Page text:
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Not Just A Coastal Thing: 7 Inland Cities Most Altered By Remote Work

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Remote work has loomed larger in recent years in the U.S. economy broadly and its housing market specifically, but some communities are embracing it more than others.

The communities with the highest share of remote workers tend to have higher home prices, a more educated workforce and longer commutes, according to a detailed September study from the Economic Innovation Group.

The study, based in part on a government survey that asked whether people worked remotely in 2021, also identifies some of the places where remote work has most transformed the economic landscape in recent years.

There are, of course, the usual suspects: Washington, D.C., the seat of the U.S. federal government and many of its various agencies, topped the list with more than 1-in-3 employees working remotely last year.

On the opposite coast, the Bay Area workforce has become nearly as remote as D.C., and the northwest metros of Seattle and Portland aren’t far behind.

Perhaps surprisingly, the traffic-clogged streets of New York City have not resulted in a rate of remote work quite as high as those of other high-priced seaside metros. The city, known for its extensive public transportation system, had only 23 percent of employees working from home, fewer than in some similarly priced cities on the West Coast.

Some of the nation’s hottest housing markets due to inbound migration — including Austin, Denver and Phoenix — now each have a share of remote workers exceeding 1-in-5 employees. But fellow migration destination Boise, Idaho, has a notably lower share; a mere 16 percent of employees in Boise’s commuting zone work from home.

Here’s a window into some of the less-covered housing markets where remote work has become a bigger feature of daily life.

Raleigh, North Carolina — 29%

Raleigh, North Carolina | Higgins Spooner on Unsplash

This market has developed a remote workforce that rivals some of the biggest metros in the nation.

Raleigh’s residents are among the most educated in the country, with a high share of residents boasting college degrees. This, plus the high concentration of jobs in financial services and high-tech research, has offered many employees the leeway to keep working from home.

Charlotte, North Carolina — 27%

Charlotte, North Carolina | Wes Hicks on Unsplash

Outside of New York City itself, no U.S. metro area can boast a bigger financial splash than Charlotte.

Among other financial institutions, the city is home to the headquarters of Bank of America, and has served as home to both Wells Fargo’s East Coast regional operations and its capital markets offices.

Its workforce, by extension, is even more likely to take advantage of remote opportunities than that of New York.

Minneapolis — 26%

Minneapolis | Nicole Geri on Unsplash

Another major regional financial hub, the Minnesota capital and broader Twin Cities area was home to the seventh-highest concentration of Fortune 500 companies in the U.S., according to a 2021 report from RealPage Analytics.

More than 1 in 4 employees in the Minneapolis commuting zone were still working remotely at that time.

Atlanta — 26%

Atlanta | Stephen Cook on Unsplash

Home to some of America’s hottest neighborhoods during the pandemic, the Atlanta metro has the nation’s eighth-largest population and 10-largest economic output.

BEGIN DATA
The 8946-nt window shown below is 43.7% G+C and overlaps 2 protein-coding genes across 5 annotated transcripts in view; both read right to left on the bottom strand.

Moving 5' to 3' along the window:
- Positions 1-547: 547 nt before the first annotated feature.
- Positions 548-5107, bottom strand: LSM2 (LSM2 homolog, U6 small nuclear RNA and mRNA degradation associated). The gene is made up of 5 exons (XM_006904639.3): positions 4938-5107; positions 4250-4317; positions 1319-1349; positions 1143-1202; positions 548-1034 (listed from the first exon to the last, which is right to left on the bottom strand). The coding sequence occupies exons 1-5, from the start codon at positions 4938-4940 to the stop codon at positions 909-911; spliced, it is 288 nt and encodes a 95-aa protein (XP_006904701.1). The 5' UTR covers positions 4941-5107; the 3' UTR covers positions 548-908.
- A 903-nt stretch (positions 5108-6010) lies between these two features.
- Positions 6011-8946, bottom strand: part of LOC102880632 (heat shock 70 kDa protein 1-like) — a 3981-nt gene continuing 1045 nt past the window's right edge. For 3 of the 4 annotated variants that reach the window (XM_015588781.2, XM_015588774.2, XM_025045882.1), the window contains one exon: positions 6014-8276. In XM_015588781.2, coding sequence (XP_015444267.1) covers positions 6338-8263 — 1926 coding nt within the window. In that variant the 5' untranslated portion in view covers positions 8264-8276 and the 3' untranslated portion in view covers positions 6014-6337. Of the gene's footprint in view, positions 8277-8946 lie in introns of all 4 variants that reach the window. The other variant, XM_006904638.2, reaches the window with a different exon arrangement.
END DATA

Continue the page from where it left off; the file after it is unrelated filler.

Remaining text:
The formidable local economy includes a wide range of workers in finance, information technology, public policy and media. Many of them continued to work from home well into 2021.

Dallas — 23%

Dallas | Aleksey Kuprikov on Unsplash

Unlike its big-city sibling to the south — the state capital of Austin — Dallas’s growth in recent years hasn’t been fueled to quite the same degree by a sudden influx of high-paying, big-tech jobs. (The share of Austin’s workforce that was remote last year was 32 percent.)

Still, the city has been the destination of a great number of out-of-town movers in recent years. The local economy is also diverse and home to nearly two dozen Fortune 500 companies, the fourth-highest number in the U.S.

Car traffic may play a role in the number of people who choose to work from home in North Texas. Like many places on this list, rush-hour traffic in Dallas can be a headache for local residents, and public transportation options there are somewhat limited.

Chicago — 23%

Chicago | Max Bender on Unsplash

While some housing markets may have been hotter during the course of the early pandemic, Chicago’s economy was similarly well poised for the transition to remote work.

The share of people in Chicago’s commuting zone who worked remotely last year matched and even slightly exceeded that of New York City. Both were more remote-oriented than Los Angeles.

The broader Chicago metropolitan area is home to 36 headquarters of Fortune 500 companies, with insurance and other financial services contributing a great deal to the picture.

Columbus, Ohio — 23%

Columbus | Julius Kissinger on Unsplash

The Ohio capital remained among the nation’s most remote-friendly metro areas last year.

Nearly a quarter of the employees in the Columbus commuting zone worked from home in 2021, as the city boasts a broad spectrum of jobs in tech, banking and insurance, among others.

Other notable places

These non-coastal metros also stood out for their high share of remote workers in their respective commuting zones.

  • Santa Fe, New Mexico — 22%
  • Madison, Wisconsin — 21%
  • Salt Lake City — 21%
  • Nashville, Tennessee— 21%
  • Pittsburgh — 21%
  • Des Moines, Iowa — 20%

Email Daniel Houston

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